- By Marc Lynch
Marc Lynch is associate professor of political science and international affairs at George Washington University, where he is the director of the Institute for Middle East Studies and of the Project on Middle East Political Science. He is also a non-resident senior fellow at the Center for a New American Security. He is the author of The Arab Uprising (March 2012, PublicAffairs).
He publishes frequently on the politics of the Middle East, with a particular focus on the Arab media and information technology, Iraq, Jordan, Egypt, and Islamist movements.
Obviously a lot happening today, but don’t have time to comment at great length because the Elliott School is hosting Nir Barkat, the mayor of Jersualem, in about 45 minutes. Since there have been protests over at least some of his previous appearances in the U.S., it may be an exciting morning on E Street. But since I’ve been asked to comment about Mahmoud Abbas saying that he won’t seek re-election, here’s a super-quick take:
I don’t have much to add to what I wrote last week, before people started paying attention: if he’s serious, then it isn’t necessarily a disaster. It could shake up a failing process on autopilot, it could offer the chance to finally renew Palestinian leadership, and it could offer a way for the Gaza-West Bank, Fatah-Hamas standoff to be defused. Nothing has changed in the last week to make me change my mind on those basic points.
Most of the Palestinian and Arab commentary I’ve seen since his announcement falls into three basic trends: the first thinks he’s bluffing, attempting to leverage his weakness into pressure on the U.S. and Israel; the second thinks it’s irrelevant, because the elections will not actually be held in January; and the third is cheering his departure, and hoping that it will lead to a collective admission that the PA’s strategy has failed. The three perspectives are obviously not mutually exclusive. When I asked leading Palestinian academic Salim Tamari yesterday about the impact it would have on the peace process, he just looked at me quizically and said "what peace process?"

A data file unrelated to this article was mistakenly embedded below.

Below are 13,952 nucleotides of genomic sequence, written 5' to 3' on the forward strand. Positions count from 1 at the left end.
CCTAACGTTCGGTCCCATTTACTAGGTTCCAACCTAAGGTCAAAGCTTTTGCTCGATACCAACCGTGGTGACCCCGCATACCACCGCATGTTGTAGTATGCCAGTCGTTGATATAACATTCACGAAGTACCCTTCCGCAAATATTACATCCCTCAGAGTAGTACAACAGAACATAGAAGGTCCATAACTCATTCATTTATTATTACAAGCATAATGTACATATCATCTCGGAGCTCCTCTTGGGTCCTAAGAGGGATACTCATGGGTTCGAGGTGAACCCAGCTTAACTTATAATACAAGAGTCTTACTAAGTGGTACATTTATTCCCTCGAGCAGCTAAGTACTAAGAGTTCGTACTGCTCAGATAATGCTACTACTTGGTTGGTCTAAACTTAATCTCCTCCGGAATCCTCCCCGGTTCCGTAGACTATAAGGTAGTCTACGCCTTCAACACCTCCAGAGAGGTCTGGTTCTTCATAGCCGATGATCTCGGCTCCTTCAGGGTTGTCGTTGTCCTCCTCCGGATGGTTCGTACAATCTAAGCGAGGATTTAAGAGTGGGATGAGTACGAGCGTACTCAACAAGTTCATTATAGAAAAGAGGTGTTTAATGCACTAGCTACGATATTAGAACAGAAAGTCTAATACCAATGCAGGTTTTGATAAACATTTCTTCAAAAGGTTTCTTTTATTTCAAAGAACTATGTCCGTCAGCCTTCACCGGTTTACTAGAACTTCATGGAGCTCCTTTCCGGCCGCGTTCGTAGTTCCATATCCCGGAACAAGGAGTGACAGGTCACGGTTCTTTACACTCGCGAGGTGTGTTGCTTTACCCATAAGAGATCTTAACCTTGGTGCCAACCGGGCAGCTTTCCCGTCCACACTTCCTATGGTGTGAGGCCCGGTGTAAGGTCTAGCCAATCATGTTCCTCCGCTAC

There’s been a collective moment of clarity over the last week about the disastrous course of the attempt to get to serious peace talks between Israel and the Palestinians. Hillary Clinton’s comments about the Israeli "unprecedented" positions and the prospect of starting talks without a settlement freeze have thrown people into paroxysms of premature postmortems. I don’t think her comments actually changed very much — the dynamic was bad before she came to the region, it’s still bad. At least now maybe the shock of this sudden view of the abyss will concentrate people’s minds and get them to try something new.
This all gets back to the basic point I’ve been harping on for months (for instance in the CAP report I co-authored with Brian Katulis in the early summer): the administration has lacked a viable strategy for, or an adequate appreciation of, intra-Palestinian politics and the implications of the deep structural weakness of the Palestinian Authority. Now, perhaps, they’ll have to get it. There’s no viable path forward which doesn’t include alleviating the blockade of Gaza and reunifying it politically with the West Bank, and no serious prospect that the institutions of the Palestinian Authority can be built up along Salam Fayyad’s model without also dealing seriously with the political horizon of peace talks aimed at rapidly achieving a two state solution. The settlement freeze demand, which is being blamed wrongly for the current problems, was not a luxury — it was essential for the Palestinian political track. And now that track needs a serious American re-think.